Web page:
Liferay DXP contains a search engine based on Elasticsearch. You can extend it, implement search for your own applications, and it’s highly configurable.
Indexing: During indexing, a document is sent to the search engine. This document contains fields of various types (string, etc.). The search engine processes each field and determines whether to store the field or analyze it. Index time analysis can be configured for each field (see Mapping Definitions).
For fields requiring analysis, the search engine first tokenizes the value to obtain individual words or tokens. Then it passes each token through a series of analyzers, which perform different functions. Some remove common words or stop words (e.g., “the”, “and”, “or”) while others perform operations like lowercasing all characters.
Searching: Searching involves sending a search query and obtaining results (a.k.a. hits) from the search engine. The search query might contain both queries and filters (more on this later). Queries and filters specify a field to search within and the value to match against. The search engine iterates through each field within the nested queries and filters and may perform special analysis prior to executing the query (search time analysis). Search time analysis can be configured for each field (see Mapping Definitions).
Mappings control how a search engine processes a given field. For instance, if a field name ends in “es_ES”, it should be processed as Spanish, removing any common Spanish words like “si”.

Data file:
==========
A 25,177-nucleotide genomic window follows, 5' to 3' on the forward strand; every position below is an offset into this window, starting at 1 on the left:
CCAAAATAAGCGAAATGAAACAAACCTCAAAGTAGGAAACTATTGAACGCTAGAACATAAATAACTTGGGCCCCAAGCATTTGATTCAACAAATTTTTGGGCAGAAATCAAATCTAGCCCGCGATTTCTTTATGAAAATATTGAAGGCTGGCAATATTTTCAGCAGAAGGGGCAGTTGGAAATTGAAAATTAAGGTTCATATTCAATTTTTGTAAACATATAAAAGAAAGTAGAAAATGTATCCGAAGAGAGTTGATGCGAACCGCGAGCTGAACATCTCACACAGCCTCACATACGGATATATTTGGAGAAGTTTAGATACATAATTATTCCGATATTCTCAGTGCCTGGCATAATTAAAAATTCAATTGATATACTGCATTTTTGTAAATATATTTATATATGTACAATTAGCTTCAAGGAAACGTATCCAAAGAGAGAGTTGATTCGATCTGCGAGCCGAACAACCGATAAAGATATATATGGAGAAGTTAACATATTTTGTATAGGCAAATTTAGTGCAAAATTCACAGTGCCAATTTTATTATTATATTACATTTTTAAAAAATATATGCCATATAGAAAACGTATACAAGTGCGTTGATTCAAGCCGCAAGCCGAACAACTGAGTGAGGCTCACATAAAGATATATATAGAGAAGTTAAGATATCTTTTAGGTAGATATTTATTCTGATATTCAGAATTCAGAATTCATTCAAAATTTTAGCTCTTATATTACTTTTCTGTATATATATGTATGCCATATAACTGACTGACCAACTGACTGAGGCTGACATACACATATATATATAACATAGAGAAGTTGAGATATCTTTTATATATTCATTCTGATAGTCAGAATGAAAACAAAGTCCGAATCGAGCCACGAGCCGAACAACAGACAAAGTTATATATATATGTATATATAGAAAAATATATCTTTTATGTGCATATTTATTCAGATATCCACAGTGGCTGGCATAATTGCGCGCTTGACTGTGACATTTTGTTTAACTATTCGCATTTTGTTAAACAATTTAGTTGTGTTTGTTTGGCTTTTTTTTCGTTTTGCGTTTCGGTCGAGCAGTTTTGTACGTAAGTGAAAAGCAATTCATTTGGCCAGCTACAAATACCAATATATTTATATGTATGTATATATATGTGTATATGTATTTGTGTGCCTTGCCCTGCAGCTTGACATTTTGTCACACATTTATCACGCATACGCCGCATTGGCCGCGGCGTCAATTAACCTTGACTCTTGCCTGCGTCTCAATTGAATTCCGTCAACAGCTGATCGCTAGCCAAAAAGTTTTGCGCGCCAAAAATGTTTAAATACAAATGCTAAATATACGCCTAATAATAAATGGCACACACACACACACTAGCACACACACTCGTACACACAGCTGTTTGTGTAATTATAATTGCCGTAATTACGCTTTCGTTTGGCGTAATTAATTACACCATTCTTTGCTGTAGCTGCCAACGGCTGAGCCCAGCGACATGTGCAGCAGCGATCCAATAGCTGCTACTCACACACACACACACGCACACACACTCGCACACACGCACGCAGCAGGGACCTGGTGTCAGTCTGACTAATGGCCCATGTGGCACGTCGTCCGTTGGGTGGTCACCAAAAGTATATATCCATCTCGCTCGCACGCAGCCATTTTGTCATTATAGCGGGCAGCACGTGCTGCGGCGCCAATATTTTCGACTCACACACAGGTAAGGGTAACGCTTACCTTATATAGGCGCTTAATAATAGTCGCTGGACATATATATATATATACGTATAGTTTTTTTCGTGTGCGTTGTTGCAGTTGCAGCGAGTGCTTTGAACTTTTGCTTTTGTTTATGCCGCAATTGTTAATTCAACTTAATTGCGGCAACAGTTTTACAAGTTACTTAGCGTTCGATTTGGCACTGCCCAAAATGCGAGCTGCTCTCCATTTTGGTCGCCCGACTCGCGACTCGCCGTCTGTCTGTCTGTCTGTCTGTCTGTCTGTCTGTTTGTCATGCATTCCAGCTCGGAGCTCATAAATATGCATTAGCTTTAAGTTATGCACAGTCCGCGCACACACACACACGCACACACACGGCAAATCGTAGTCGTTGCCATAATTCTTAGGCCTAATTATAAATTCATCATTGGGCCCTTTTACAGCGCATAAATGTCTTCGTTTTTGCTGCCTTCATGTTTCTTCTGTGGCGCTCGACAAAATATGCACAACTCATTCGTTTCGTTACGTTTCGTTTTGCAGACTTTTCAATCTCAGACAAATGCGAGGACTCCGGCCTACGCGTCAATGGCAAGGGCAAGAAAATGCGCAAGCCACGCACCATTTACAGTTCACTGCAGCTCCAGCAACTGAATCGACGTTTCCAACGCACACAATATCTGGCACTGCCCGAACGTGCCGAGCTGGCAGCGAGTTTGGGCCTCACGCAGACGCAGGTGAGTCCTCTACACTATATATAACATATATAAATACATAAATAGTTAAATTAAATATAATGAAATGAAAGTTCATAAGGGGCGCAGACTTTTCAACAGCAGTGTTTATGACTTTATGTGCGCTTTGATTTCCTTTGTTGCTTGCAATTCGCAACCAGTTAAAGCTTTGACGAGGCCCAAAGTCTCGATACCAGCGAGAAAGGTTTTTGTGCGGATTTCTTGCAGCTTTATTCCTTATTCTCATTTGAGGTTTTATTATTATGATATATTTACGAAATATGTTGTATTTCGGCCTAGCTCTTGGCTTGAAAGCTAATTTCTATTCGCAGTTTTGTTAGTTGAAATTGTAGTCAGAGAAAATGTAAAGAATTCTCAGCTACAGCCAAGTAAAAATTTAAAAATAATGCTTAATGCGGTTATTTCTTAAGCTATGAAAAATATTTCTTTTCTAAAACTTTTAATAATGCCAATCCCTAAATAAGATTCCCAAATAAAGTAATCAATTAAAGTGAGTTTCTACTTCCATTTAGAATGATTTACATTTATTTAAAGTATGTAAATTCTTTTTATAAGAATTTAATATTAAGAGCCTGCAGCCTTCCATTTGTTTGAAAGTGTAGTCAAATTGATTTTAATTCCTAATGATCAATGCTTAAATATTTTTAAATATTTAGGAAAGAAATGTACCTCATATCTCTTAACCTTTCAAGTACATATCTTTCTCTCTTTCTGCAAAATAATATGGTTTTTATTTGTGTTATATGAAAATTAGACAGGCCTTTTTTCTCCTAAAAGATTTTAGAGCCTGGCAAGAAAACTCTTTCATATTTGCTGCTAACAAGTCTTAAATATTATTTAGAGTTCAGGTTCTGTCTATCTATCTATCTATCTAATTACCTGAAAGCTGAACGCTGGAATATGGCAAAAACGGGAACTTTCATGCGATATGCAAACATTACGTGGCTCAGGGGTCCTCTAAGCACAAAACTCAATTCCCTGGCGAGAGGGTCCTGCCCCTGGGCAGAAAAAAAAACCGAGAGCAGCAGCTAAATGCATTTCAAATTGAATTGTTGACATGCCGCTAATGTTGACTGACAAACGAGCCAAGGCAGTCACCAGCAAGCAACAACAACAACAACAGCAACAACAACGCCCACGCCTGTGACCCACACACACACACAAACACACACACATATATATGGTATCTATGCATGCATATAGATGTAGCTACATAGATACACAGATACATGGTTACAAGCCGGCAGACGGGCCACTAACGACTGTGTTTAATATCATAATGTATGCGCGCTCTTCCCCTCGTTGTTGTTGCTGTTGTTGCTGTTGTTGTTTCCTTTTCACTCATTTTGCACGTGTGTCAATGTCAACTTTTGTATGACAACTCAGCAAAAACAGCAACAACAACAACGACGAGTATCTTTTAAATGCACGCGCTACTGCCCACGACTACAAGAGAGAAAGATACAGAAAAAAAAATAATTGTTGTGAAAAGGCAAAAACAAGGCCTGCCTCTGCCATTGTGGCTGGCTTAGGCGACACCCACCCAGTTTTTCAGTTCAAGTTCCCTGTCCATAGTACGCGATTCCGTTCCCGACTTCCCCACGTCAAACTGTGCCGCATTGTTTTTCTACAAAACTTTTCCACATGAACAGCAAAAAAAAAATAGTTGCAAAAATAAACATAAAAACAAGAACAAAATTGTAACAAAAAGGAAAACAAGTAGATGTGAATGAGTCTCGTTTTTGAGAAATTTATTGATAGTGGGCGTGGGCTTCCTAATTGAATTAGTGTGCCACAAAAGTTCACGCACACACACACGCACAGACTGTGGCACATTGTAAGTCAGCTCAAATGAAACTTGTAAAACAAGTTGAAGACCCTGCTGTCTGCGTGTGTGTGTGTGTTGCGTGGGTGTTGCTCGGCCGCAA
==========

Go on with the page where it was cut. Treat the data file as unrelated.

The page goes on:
In Elasticsearch and Solr, the two supported search engines for Liferay DXP,
mappings are defined in
The Elasticsearch mapping JSON file is in the Liferay DXP
schema.xml is in the
portal-search-solr7 module’s source code:
Access the Solr 7 module’s source code from the
You can customize these mappings to fit your needs. For example, you might want to use a special analyzer for a custom inventory number field.
Search engines already provide native APIs, but Liferay wraps the engine with a search infrastructure that does several things:
Index documents with the fields Liferay needs (
groupId, staging status, etc.).
Apply the right filters to search queries (e.g., for scoping results).
Apply permission checking on the results.
Summarize returned results.
That’s just a taste of Liferay’s Search Infrastructure. Continue reading to learn more.